As most places struggle to vaccinate even 1% of their population, in Israel 21% of residents—1.9 million people—have gotten shots since the Health Ministry began offering the vaccine from Pfizer Inc. and BioNTech SE on Dec. 20. Prime Minister Benjamin Netanyahu says almost everyone in the country (though not Palestinians in the adjacent West Bank) will be vaccinated by early spring. “We’re moving very fast in all directions,” says Arnon Shahar, a doctor running the virus task force for Maccabi Healthcare Services, Israel’s second-largest medical network. “There’s a lot of pressure.”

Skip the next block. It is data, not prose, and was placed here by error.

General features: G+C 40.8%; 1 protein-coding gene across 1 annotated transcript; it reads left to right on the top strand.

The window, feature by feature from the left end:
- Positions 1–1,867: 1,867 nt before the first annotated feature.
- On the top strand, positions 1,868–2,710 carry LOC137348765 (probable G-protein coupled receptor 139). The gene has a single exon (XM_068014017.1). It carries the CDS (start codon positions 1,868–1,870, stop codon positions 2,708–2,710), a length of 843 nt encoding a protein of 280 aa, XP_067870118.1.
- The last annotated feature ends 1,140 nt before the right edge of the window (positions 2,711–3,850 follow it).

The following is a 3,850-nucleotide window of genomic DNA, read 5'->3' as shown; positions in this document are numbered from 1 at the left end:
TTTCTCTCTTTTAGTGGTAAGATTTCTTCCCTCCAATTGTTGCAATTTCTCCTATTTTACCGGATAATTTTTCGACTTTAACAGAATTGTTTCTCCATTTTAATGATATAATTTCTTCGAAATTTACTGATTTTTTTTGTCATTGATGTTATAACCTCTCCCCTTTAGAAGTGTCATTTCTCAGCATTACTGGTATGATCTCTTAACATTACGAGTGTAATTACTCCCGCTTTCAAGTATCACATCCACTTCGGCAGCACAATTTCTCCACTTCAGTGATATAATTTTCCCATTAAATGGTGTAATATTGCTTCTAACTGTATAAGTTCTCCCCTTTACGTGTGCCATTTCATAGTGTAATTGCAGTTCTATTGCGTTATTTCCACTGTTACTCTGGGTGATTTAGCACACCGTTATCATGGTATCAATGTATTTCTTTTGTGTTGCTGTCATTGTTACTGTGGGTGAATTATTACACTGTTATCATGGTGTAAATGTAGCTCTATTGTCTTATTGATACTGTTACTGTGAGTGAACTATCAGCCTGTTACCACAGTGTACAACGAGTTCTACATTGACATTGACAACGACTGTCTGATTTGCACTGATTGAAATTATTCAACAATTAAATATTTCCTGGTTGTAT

Centralized government, limited territory, and a relatively small population—9.3 million—have all helped Israel reach a level of coverage that’s almost double that of the No. 2 country, the United Arab Emirates, and seven times that of the U.S. Israel’s advantages have been amplified by its universal health insurance and a digitized medical system with extensive records that allow providers to target at-risk populations and track progress. And with Netanyahu desperate to win an upcoming election, he’s made the vaccination effort a top priority.